It is a nylon-based filament that is temperature resistant up to 160°C. Available plain in various diameters.
Polypropylene has less elastic memory than nylon, but has less water absorption and greater resistance to chemicals, so it is preferable in aggressive environments. Available in many diameters up to the largest (oval mm 2×3), white, black, plain or wavy.
Polyethylene is the material that best withstands chemically aggressive environments. It is normally available smooth in the typical X-section, which gives it a gentle brushing effect, and this can be accentuated by ‘feathering’. This is the fraying of the end of each filament, achieved with a special tool. The 4 channels formed by the X-section, by capillarity, make the PE filament suitable for retaining liquids, and therefore suitable for washing delicate products, e.g. fruit.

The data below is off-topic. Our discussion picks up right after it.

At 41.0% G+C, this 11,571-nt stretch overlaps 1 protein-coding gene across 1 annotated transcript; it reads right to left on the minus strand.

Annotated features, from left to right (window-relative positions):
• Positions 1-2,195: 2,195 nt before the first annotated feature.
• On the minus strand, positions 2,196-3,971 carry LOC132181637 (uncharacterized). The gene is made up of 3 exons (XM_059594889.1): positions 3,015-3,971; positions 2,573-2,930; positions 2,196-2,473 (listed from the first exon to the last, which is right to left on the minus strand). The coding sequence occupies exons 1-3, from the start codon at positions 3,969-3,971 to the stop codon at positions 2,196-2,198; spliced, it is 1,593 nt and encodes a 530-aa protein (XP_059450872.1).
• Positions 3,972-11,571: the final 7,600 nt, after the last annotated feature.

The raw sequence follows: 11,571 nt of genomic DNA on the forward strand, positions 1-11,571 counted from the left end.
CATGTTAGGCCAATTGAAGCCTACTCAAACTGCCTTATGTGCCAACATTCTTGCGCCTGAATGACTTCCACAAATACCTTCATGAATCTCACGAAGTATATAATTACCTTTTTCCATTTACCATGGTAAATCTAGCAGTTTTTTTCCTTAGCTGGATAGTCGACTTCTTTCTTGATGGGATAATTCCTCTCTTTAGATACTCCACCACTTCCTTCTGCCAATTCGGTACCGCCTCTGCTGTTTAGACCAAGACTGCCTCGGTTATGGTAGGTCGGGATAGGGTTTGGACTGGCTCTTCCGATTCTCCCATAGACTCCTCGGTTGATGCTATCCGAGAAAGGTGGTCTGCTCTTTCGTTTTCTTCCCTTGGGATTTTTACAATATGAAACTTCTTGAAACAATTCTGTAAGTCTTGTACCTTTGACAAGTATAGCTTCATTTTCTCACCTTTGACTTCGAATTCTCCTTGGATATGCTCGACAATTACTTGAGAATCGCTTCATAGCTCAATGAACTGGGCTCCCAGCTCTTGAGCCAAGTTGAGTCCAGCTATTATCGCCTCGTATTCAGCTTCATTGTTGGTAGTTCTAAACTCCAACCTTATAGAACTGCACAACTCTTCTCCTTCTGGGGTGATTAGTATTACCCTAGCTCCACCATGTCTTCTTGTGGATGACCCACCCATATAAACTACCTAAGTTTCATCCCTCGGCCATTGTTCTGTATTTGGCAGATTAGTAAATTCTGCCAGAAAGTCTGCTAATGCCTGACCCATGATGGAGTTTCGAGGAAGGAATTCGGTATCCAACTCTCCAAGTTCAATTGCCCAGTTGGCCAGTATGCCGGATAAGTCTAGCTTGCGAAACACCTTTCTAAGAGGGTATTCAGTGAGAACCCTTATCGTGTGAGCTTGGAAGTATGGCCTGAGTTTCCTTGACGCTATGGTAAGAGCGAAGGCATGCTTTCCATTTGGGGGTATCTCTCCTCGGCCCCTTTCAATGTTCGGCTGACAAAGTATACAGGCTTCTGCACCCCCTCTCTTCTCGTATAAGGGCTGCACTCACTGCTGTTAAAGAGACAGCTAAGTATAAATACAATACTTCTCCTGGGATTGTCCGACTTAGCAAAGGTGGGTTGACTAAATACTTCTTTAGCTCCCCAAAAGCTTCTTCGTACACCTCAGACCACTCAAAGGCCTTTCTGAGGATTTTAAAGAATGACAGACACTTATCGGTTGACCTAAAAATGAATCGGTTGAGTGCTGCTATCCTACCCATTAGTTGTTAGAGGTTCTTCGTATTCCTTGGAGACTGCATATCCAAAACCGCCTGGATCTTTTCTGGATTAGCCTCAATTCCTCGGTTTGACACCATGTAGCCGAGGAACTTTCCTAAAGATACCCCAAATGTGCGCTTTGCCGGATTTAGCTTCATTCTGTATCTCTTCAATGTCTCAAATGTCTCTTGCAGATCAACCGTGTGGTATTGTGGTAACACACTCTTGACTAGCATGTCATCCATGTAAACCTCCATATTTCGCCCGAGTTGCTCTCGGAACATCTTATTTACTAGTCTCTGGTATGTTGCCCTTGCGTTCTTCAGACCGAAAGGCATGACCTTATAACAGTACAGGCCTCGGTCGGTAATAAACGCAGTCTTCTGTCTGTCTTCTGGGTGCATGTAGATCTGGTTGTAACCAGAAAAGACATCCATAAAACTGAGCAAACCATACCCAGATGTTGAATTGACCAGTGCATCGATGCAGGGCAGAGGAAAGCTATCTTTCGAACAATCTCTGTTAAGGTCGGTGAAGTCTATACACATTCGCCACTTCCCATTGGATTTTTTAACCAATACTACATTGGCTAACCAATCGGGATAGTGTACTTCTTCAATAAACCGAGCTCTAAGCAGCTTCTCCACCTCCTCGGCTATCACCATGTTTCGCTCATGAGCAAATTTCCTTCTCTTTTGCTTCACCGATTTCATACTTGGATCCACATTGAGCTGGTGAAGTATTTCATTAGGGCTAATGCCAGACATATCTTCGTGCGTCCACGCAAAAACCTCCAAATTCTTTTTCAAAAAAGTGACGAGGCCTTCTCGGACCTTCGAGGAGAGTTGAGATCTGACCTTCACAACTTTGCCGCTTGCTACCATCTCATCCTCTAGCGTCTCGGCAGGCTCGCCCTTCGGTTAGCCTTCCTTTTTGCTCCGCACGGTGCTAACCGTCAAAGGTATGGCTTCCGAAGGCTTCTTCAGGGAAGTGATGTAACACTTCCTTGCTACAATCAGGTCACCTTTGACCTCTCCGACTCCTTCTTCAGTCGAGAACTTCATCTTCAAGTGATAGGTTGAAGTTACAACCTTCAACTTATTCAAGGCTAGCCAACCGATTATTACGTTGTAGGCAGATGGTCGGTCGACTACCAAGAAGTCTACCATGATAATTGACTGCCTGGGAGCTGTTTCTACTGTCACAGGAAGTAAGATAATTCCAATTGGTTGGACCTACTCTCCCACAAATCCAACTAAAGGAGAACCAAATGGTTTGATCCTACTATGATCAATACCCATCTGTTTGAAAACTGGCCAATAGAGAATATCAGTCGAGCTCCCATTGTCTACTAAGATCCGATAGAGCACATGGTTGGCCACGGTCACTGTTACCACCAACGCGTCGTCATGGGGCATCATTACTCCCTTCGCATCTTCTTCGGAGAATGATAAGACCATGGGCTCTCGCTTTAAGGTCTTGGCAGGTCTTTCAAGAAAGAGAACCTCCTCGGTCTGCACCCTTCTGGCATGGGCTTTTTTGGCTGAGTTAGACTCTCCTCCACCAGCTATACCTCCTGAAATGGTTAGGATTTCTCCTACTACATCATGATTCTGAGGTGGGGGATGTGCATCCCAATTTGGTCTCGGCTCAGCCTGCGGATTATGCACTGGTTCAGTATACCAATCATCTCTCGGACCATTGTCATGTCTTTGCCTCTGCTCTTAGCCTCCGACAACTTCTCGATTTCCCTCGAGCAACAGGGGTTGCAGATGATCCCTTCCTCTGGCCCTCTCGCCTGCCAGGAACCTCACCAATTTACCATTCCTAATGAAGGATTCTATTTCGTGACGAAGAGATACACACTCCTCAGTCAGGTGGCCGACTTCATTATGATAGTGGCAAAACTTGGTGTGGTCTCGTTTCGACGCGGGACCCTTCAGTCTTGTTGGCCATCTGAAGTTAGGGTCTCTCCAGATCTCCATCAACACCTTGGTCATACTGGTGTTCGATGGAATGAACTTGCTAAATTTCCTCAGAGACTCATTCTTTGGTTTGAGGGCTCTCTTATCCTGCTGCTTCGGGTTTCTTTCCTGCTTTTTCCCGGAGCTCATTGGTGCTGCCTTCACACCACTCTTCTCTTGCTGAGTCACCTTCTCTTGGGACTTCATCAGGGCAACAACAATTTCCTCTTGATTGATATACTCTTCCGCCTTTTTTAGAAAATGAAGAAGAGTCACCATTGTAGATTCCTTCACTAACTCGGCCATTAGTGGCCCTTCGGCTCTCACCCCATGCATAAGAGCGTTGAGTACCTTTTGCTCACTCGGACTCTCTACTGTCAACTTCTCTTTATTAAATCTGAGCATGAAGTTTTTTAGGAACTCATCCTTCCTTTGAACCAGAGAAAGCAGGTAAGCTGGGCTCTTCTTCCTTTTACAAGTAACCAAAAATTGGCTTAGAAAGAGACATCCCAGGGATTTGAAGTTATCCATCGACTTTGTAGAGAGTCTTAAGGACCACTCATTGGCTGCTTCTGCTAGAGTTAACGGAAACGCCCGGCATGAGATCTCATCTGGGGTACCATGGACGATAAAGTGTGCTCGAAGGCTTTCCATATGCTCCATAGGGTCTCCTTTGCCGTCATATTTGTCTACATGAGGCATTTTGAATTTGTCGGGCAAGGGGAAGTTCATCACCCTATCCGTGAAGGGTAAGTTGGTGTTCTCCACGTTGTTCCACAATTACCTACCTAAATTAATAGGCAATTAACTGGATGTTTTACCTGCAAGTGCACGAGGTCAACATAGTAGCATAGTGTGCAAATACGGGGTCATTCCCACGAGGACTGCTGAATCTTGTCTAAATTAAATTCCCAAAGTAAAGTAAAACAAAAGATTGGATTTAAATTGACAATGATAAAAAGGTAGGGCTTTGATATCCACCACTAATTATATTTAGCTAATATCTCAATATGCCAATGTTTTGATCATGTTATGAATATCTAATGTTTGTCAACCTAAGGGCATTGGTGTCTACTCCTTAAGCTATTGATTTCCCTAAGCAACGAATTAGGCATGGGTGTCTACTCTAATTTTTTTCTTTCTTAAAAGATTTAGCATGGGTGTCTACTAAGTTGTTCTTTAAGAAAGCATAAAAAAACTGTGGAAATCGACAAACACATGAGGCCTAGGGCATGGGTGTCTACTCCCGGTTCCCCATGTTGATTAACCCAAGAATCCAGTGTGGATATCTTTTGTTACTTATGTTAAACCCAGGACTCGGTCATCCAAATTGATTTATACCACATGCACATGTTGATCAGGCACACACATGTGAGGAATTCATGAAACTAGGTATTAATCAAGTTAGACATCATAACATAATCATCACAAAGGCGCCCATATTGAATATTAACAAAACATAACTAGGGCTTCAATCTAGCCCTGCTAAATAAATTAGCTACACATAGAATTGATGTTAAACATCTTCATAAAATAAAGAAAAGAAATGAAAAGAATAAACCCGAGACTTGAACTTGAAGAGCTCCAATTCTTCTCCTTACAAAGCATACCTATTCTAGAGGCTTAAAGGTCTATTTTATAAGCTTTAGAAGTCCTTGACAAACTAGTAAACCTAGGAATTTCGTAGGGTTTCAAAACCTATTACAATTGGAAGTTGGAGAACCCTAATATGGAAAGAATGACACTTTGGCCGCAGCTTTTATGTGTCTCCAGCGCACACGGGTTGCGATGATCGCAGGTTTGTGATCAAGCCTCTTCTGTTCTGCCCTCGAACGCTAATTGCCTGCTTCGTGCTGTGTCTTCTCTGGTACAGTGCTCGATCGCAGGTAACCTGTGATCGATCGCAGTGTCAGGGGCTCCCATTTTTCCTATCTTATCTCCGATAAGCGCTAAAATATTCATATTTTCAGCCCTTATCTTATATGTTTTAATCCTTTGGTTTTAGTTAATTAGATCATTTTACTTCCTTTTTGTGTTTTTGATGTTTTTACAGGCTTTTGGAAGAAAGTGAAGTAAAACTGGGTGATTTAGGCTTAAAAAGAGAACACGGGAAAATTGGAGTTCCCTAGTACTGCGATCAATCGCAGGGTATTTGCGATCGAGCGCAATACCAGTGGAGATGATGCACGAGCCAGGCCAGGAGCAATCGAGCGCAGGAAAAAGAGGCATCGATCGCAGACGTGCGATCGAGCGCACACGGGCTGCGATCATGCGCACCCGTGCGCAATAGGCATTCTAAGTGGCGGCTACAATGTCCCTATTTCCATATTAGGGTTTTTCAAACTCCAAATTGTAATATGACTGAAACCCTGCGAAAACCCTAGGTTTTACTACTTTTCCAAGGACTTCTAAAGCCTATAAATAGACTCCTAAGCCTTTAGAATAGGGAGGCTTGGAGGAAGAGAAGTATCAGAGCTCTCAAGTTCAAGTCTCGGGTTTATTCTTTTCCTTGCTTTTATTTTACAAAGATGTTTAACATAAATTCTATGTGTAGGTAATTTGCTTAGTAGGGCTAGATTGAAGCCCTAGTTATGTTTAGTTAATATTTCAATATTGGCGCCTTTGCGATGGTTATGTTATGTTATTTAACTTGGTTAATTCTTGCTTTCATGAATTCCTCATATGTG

Polyester is a very elastic filament but must not be subjected to heavy loads as it loses its mechanical properties if it reaches yield strength. It has good abrasion resistance and moderate chemical resistance.
It is a high-tech filament that allows use at high operating temperatures of up to 200 °C. It is also suitable for high mechanical stresses. Available plain in various diameters.
Thunderon® (Acrylic Conductor)
Thunderon is a high-tech filament. On an acrylic base, copper sulphide is chemically bonded. This results in a product with the consistency of a synthetic filament but with high electrical conductivity. It is therefore suitable for electrostatic discharge of surfaces.
It has numerous advantages over carbon fibre:
- higher electrical conductivity
- carbon fibre has no consistency, whereas the Thunderon can brush the parts
- by mixing Thunderon and nylon, any desired hardness can be achieved
- while carbon fibre brushes are only available in linear form, with the Thunderon it is possible to build brushes in any shape, even rollers